The Missing Wealth of Nations: Are Europe and the U.S. net Debtors or net Creditors?
This article shows that official statistics substantially underestimate the net foreign asset positions of rich countries because they fail to capture most of the assets held by households in offshore tax havens. Drawing on a unique Swiss data set and exploiting systematic anomalies in countries' portfolio investment positions, I find that around 8% of the global financial wealth of households is held in tax havens, three-quarters of which goes unrecorded. On the basis of plausible assumptions, accounting for unrecorded assets turns the eurozone, officially the world's second largest net debtor, into a net creditor. It also reduces the U.S. net debt significantly. The results shed new light on global imbalances and challenge the widespread view that after a decade of poor-to-rich capital flows, external assets are now in poor countries and debts in rich countries. I provide concrete proposals to improve international statistics. JEL Codes: F32, H26, H87. Copyright 2013, Oxford University Press.
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Volume (Year): 128 (2013)
Issue (Month): 3 ()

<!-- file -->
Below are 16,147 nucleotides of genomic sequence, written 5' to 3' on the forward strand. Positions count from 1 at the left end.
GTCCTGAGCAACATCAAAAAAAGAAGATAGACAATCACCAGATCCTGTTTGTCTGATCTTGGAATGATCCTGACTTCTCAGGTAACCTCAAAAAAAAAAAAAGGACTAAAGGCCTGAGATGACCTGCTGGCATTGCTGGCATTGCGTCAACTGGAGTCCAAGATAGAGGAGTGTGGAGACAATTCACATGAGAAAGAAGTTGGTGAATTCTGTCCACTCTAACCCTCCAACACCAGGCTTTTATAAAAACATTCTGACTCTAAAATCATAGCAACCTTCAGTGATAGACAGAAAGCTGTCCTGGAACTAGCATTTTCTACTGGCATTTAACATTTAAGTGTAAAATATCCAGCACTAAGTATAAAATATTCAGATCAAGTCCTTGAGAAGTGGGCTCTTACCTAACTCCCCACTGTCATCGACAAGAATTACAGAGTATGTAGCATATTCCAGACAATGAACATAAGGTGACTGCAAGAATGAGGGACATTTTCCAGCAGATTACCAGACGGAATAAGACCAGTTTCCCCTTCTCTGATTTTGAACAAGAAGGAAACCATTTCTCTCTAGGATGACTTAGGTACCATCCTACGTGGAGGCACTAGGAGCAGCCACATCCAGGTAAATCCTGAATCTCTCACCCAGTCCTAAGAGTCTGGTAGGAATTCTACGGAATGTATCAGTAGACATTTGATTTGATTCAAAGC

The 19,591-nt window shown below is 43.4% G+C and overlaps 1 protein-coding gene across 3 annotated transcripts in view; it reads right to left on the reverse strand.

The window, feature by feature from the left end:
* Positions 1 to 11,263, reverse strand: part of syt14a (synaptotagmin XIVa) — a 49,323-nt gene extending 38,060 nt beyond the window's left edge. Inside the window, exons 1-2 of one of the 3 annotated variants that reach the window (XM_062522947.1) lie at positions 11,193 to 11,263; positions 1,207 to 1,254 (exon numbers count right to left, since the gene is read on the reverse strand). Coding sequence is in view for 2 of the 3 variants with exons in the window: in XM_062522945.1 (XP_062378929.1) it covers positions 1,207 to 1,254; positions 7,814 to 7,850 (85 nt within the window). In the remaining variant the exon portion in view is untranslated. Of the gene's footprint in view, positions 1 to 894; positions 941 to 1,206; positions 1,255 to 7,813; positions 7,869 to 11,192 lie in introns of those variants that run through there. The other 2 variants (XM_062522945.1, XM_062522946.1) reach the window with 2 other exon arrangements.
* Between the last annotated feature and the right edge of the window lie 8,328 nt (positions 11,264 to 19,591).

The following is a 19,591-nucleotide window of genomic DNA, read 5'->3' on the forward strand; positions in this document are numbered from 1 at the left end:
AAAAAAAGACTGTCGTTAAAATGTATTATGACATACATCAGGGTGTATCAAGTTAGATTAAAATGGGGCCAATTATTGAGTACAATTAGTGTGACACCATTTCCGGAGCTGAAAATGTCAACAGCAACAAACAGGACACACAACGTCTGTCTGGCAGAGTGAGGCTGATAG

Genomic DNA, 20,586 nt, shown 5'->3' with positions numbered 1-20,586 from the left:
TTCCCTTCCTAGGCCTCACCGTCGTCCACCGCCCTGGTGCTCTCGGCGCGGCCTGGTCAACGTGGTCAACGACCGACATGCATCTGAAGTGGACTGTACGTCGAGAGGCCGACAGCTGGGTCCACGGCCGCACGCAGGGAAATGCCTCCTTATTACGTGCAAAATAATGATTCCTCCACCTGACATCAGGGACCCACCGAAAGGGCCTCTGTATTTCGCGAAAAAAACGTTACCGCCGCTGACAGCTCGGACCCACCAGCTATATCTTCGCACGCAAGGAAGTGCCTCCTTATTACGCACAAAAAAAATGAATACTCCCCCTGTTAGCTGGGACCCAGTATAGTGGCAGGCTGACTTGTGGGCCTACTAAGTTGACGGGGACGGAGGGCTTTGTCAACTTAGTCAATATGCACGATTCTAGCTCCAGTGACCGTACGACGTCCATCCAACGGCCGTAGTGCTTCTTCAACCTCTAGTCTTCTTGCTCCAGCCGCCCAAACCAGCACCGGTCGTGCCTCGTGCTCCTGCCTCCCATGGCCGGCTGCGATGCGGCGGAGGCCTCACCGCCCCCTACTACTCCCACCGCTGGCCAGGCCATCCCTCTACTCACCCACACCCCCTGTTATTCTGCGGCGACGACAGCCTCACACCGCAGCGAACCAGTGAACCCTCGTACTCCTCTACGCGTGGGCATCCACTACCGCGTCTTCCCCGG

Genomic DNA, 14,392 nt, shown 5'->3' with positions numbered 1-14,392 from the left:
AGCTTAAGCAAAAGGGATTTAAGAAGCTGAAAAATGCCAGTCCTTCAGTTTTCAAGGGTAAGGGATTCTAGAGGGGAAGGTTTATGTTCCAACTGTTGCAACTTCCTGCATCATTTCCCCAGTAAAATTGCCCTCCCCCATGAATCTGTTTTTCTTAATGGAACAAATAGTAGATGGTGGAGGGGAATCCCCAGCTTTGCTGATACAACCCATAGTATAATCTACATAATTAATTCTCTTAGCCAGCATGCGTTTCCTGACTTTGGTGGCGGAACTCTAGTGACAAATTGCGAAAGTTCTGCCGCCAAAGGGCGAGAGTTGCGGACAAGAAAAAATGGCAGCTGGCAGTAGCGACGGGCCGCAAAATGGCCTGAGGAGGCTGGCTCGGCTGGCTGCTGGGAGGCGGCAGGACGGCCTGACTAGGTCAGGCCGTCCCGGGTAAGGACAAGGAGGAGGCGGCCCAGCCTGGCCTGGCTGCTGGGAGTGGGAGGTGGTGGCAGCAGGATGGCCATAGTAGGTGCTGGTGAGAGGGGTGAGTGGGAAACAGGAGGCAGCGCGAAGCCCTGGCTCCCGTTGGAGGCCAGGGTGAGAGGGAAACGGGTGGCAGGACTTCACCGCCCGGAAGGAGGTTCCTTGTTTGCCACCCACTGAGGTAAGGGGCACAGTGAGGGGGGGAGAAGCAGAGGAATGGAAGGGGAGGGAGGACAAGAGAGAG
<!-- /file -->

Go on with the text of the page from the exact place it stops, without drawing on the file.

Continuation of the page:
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Please report citation or reference errors to , or , if you are the registered author of the cited work, log in to your RePEc Author Service profile, click on "citations" and make appropriate adjustments.:
- Milesi-Ferretti, Gian Maria & Strobbe, Francesco & Tamirisa, Natalia, 2010.
"Bilateral Financial Linkages and Global Imbalances: A View on The Eve of the Financial Crisis,"
CEPR Discussion Papers
8173, C.E.P.R. Discussion Papers.
- Gian-Maria Milesi-Ferretti & Natalia T. Tamirisa & Francesco Strobbe, 2010. "Bilateral Financial Linkages and Global Imbalances: a View on The Eve of the Financial Crisis," IMF Working Papers 10/257, International Monetary Fund.
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